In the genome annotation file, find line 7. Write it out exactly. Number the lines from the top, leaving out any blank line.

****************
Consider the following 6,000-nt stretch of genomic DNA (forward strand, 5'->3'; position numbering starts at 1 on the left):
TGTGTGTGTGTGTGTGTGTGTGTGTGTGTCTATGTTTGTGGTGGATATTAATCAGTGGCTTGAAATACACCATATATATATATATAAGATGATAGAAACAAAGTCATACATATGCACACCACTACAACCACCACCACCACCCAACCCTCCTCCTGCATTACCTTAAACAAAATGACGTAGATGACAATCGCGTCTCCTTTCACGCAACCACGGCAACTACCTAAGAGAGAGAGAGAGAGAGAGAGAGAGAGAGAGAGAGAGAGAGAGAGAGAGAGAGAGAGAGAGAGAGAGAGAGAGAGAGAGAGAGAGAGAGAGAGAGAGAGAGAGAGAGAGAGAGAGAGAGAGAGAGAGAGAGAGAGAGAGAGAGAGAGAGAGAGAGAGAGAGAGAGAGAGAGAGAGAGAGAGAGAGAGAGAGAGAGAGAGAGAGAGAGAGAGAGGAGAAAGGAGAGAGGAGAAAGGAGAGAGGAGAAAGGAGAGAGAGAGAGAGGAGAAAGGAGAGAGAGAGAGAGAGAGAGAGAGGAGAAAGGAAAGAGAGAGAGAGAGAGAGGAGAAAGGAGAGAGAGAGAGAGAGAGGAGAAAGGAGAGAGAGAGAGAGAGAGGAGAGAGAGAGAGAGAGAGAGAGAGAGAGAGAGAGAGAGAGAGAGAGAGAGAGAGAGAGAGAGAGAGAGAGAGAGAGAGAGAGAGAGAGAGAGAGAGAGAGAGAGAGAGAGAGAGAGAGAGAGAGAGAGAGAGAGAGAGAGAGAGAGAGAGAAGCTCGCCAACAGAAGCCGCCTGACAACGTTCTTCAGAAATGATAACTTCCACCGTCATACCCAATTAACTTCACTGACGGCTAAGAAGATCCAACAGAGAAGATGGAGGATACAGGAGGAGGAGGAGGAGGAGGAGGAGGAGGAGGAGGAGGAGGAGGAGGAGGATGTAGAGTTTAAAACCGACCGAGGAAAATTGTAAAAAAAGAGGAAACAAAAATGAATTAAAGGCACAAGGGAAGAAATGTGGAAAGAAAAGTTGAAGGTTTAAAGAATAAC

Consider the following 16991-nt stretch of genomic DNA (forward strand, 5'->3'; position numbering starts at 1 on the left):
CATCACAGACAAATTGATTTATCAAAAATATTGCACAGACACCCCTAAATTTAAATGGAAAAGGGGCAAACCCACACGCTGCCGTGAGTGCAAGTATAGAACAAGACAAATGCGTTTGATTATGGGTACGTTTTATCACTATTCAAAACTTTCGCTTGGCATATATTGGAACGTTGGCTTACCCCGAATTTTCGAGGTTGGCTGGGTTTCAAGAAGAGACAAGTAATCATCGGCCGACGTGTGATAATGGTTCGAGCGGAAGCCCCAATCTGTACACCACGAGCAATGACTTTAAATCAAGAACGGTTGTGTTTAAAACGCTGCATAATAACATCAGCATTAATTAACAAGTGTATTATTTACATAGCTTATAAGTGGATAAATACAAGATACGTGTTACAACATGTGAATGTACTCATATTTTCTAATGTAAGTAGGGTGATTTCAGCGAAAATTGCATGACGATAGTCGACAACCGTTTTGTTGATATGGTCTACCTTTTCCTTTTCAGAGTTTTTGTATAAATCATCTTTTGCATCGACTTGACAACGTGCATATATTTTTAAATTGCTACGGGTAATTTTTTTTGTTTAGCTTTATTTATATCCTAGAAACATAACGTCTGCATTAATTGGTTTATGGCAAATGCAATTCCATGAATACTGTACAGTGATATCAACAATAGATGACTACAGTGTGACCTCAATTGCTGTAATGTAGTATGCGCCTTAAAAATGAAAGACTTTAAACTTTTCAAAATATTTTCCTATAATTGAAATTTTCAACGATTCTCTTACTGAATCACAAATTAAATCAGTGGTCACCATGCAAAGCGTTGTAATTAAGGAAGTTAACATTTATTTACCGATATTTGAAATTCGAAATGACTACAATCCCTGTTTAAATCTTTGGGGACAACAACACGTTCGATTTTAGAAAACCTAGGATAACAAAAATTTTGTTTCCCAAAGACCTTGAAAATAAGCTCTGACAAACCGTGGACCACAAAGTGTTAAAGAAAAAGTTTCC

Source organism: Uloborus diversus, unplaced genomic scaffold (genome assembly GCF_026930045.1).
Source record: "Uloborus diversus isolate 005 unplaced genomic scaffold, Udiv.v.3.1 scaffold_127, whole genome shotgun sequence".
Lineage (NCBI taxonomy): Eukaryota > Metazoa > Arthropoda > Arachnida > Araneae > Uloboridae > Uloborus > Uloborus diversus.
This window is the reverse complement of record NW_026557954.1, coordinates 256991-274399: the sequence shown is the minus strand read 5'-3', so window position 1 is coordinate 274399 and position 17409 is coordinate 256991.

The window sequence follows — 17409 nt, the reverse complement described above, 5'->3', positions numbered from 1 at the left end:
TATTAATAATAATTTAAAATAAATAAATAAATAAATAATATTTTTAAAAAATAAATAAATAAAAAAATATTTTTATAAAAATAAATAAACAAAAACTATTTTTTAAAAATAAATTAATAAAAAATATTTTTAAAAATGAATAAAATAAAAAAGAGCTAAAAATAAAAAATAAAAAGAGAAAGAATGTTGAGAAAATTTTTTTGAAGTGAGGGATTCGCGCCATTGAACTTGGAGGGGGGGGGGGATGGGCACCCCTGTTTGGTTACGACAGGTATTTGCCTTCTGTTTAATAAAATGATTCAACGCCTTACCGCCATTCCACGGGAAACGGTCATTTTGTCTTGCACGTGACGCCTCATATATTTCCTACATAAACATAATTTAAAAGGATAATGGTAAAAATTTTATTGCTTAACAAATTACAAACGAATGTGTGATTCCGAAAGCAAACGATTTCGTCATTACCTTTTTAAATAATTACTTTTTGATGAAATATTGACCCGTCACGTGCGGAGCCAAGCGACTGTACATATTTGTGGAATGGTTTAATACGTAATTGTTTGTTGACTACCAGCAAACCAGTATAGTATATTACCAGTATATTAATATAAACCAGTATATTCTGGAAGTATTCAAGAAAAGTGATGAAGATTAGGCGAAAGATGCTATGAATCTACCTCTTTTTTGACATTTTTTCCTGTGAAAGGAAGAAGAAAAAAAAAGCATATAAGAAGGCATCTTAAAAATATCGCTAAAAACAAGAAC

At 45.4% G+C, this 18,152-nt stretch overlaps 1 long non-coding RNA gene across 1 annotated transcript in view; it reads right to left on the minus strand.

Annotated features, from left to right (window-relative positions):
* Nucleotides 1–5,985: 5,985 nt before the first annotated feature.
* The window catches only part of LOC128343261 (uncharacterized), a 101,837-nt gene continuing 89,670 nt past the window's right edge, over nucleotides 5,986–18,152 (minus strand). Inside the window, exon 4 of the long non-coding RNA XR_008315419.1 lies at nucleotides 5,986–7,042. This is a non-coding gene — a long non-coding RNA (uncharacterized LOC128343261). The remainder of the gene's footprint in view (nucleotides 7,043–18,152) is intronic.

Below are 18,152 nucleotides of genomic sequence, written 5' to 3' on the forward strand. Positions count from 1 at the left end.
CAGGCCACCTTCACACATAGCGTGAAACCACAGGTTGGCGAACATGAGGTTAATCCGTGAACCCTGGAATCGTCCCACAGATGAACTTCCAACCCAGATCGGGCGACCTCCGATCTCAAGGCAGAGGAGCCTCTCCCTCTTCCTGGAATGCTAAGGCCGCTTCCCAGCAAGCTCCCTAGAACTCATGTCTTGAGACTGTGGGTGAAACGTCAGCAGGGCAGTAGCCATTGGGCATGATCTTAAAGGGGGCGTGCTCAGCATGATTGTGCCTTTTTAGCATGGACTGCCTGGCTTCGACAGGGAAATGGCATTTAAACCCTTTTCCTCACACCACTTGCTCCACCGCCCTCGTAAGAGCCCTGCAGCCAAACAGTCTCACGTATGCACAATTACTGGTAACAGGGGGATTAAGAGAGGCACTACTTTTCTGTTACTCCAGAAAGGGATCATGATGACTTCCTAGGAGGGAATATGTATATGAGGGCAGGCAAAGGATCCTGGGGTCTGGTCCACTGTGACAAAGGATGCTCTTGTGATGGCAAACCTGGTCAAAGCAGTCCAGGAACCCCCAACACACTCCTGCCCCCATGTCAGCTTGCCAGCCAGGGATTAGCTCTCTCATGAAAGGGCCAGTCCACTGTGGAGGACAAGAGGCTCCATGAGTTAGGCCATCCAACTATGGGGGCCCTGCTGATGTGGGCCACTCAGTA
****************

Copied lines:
Lineage (NCBI taxonomy): Eukaryota > Metazoa > Arthropoda > Arachnida > Araneae > Uloboridae > Uloborus > Uloborus diversus.